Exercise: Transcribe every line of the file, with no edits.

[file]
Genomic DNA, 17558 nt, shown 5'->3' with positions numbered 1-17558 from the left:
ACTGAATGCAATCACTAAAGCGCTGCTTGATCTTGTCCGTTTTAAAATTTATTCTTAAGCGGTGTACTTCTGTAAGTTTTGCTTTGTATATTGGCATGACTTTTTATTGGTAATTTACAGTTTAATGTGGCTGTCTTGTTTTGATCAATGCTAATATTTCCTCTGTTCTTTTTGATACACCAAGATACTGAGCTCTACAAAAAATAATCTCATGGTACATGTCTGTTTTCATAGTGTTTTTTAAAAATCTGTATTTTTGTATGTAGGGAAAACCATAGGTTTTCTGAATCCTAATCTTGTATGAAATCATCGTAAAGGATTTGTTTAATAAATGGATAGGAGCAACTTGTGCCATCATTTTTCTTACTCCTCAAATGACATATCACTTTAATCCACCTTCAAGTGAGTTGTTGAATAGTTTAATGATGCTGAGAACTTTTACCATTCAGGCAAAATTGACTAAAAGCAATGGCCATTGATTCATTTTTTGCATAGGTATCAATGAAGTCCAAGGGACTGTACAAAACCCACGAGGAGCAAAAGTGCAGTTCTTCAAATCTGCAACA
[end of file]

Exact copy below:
Genomic DNA, 17558 nt, shown 5'->3' with positions numbered 1-17558 from the left:
ACTGAATGCAATCACTAAAGCGCTGCTTGATCTTGTCCGTTTTAAAATTTATTCTTAAGCGGTGTACTTCTGTAAGTTTTGCTTTGTATATTGGCATGACTTTTTATTGGTAATTTACAGTTTAATGTGGCTGTCTTGTTTTGATCAATGCTAATATTTCCTCTGTTCTTTTTGATACACCAAGATACTGAGCTCTACAAAAAATAATCTCATGGTACATGTCTGTTTTCATAGTGTTTTTTAAAAATCTGTATTTTTGTATGTAGGGAAAACCATAGGTTTTCTGAATCCTAATCTTGTATGAAATCATCGTAAAGGATTTGTTTAATAAATGGATAGGAGCAACTTGTGCCATCATTTTTCTTACTCCTCAAATGACATATCACTTTAATCCACCTTCAAGTGAGTTGTTGAATAGTTTAATGATGCTGAGAACTTTTACCATTCAGGCAAAATTGACTAAAAGCAATGGCCATTGATTCATTTTTTGCATAGGTATCAATGAAGTCCAAGGGACTGTACAAAACCCACGAGGAGCAAAAGTGCAGTTCTTCAAATCTGCAACA